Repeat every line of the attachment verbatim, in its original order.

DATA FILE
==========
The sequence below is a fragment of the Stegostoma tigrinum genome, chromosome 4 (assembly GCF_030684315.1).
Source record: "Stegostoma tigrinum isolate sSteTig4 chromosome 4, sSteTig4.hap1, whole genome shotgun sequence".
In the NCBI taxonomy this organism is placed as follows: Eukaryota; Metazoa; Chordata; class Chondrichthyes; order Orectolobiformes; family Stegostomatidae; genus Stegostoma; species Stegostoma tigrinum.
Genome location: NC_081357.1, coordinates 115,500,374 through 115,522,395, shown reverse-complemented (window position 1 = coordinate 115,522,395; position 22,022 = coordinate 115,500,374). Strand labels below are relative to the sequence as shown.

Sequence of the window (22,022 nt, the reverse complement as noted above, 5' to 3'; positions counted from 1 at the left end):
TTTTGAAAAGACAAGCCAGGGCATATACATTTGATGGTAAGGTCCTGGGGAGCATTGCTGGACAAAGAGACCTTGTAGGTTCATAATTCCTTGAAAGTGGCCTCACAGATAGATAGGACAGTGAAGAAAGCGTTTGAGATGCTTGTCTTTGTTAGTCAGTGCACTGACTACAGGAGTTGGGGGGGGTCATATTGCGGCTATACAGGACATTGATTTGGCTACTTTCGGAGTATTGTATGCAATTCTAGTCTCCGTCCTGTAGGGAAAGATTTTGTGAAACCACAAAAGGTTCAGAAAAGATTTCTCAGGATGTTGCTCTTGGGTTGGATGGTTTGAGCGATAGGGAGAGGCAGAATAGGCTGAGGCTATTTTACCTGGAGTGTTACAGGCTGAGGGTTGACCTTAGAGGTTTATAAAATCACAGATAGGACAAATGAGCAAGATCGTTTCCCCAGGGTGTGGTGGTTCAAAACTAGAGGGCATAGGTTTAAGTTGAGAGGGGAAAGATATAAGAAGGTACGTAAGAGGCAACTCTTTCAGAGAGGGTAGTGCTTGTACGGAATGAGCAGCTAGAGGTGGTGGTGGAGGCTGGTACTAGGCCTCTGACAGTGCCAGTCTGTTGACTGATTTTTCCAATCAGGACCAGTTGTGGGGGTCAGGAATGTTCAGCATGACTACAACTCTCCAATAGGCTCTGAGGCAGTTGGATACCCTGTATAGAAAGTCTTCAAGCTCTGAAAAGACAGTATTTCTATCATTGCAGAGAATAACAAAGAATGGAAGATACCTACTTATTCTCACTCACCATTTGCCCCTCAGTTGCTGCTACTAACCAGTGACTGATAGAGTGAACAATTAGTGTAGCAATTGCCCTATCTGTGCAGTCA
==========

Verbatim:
The sequence below is a fragment of the Stegostoma tigrinum genome, chromosome 4 (assembly GCF_030684315.1).
Source record: "Stegostoma tigrinum isolate sSteTig4 chromosome 4, sSteTig4.hap1, whole genome shotgun sequence".
In the NCBI taxonomy this organism is placed as follows: Eukaryota; Metazoa; Chordata; class Chondrichthyes; order Orectolobiformes; family Stegostomatidae; genus Stegostoma; species Stegostoma tigrinum.
Genome location: NC_081357.1, coordinates 115,500,374 through 115,522,395, shown reverse-complemented (window position 1 = coordinate 115,522,395; position 22,022 = coordinate 115,500,374). Strand labels below are relative to the sequence as shown.

Sequence of the window (22,022 nt, the reverse complement as noted above, 5' to 3'; positions counted from 1 at the left end):
TTTTGAAAAGACAAGCCAGGGCATATACATTTGATGGTAAGGTCCTGGGGAGCATTGCTGGACAAAGAGACCTTGTAGGTTCATAATTCCTTGAAAGTGGCCTCACAGATAGATAGGACAGTGAAGAAAGCGTTTGAGATGCTTGTCTTTGTTAGTCAGTGCACTGACTACAGGAGTTGGGGGGGGTCATATTGCGGCTATACAGGACATTGATTTGGCTACTTTCGGAGTATTGTATGCAATTCTAGTCTCCGTCCTGTAGGGAAAGATTTTGTGAAACCACAAAAGGTTCAGAAAAGATTTCTCAGGATGTTGCTCTTGGGTTGGATGGTTTGAGCGATAGGGAGAGGCAGAATAGGCTGAGGCTATTTTACCTGGAGTGTTACAGGCTGAGGGTTGACCTTAGAGGTTTATAAAATCACAGATAGGACAAATGAGCAAGATCGTTTCCCCAGGGTGTGGTGGTTCAAAACTAGAGGGCATAGGTTTAAGTTGAGAGGGGAAAGATATAAGAAGGTACGTAAGAGGCAACTCTTTCAGAGAGGGTAGTGCTTGTACGGAATGAGCAGCTAGAGGTGGTGGTGGAGGCTGGTACTAGGCCTCTGACAGTGCCAGTCTGTTGACTGATTTTTCCAATCAGGACCAGTTGTGGGGGTCAGGAATGTTCAGCATGACTACAACTCTCCAATAGGCTCTGAGGCAGTTGGATACCCTGTATAGAAAGTCTTCAAGCTCTGAAAAGACAGTATTTCTATCATTGCAGAGAATAACAAAGAATGGAAGATACCTACTTATTCTCACTCACCATTTGCCCCTCAGTTGCTGCTACTAACCAGTGACTGATAGAGTGAACAATTAGTGTAGCAATTGCCCTATCTGTGCAGTCA